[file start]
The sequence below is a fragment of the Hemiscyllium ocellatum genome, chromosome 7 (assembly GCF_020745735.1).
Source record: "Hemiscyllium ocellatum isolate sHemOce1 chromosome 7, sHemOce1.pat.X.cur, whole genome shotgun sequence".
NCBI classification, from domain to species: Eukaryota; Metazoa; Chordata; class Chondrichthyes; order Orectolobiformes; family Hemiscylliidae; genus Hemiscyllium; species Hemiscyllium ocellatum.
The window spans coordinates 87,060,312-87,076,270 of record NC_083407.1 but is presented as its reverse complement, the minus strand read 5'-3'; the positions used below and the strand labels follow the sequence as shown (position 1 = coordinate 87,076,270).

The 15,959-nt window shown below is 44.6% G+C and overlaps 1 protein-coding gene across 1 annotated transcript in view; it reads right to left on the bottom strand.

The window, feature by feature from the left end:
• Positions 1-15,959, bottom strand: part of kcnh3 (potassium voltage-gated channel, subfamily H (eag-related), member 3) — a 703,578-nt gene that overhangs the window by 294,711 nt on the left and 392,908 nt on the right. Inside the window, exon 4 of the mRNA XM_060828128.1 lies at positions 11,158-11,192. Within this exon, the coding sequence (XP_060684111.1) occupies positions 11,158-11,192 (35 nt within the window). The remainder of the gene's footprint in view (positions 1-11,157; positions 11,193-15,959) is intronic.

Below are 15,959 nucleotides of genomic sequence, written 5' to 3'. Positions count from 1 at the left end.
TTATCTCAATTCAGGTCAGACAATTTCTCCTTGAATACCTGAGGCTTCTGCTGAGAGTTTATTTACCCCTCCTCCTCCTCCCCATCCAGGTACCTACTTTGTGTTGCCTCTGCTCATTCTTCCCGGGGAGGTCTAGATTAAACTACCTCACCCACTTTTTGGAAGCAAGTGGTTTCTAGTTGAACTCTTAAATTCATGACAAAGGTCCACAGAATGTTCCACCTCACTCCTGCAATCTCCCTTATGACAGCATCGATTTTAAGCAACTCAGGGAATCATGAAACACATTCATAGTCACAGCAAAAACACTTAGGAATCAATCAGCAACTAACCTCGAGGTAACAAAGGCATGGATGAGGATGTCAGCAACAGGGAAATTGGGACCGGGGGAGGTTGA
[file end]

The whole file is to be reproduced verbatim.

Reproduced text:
The sequence below is a fragment of the Hemiscyllium ocellatum genome, chromosome 7 (assembly GCF_020745735.1).
Source record: "Hemiscyllium ocellatum isolate sHemOce1 chromosome 7, sHemOce1.pat.X.cur, whole genome shotgun sequence".
NCBI classification, from domain to species: Eukaryota; Metazoa; Chordata; class Chondrichthyes; order Orectolobiformes; family Hemiscylliidae; genus Hemiscyllium; species Hemiscyllium ocellatum.
The window spans coordinates 87,060,312-87,076,270 of record NC_083407.1 but is presented as its reverse complement, the minus strand read 5'-3'; the positions used below and the strand labels follow the sequence as shown (position 1 = coordinate 87,076,270).

The 15,959-nt window shown below is 44.6% G+C and overlaps 1 protein-coding gene across 1 annotated transcript in view; it reads right to left on the bottom strand.

The window, feature by feature from the left end:
• Positions 1-15,959, bottom strand: part of kcnh3 (potassium voltage-gated channel, subfamily H (eag-related), member 3) — a 703,578-nt gene that overhangs the window by 294,711 nt on the left and 392,908 nt on the right. Inside the window, exon 4 of the mRNA XM_060828128.1 lies at positions 11,158-11,192. Within this exon, the coding sequence (XP_060684111.1) occupies positions 11,158-11,192 (35 nt within the window). The remainder of the gene's footprint in view (positions 1-11,157; positions 11,193-15,959) is intronic.

Below are 15,959 nucleotides of genomic sequence, written 5' to 3'. Positions count from 1 at the left end.
TTATCTCAATTCAGGTCAGACAATTTCTCCTTGAATACCTGAGGCTTCTGCTGAGAGTTTATTTACCCCTCCTCCTCCTCCCCATCCAGGTACCTACTTTGTGTTGCCTCTGCTCATTCTTCCCGGGGAGGTCTAGATTAAACTACCTCACCCACTTTTTGGAAGCAAGTGGTTTCTAGTTGAACTCTTAAATTCATGACAAAGGTCCACAGAATGTTCCACCTCACTCCTGCAATCTCCCTTATGACAGCATCGATTTTAAGCAACTCAGGGAATCATGAAACACATTCATAGTCACAGCAAAAACACTTAGGAATCAATCAGCAACTAACCTCGAGGTAACAAAGGCATGGATGAGGATGTCAGCAACAGGGAAATTGGGACCGGGGGAGGTTGA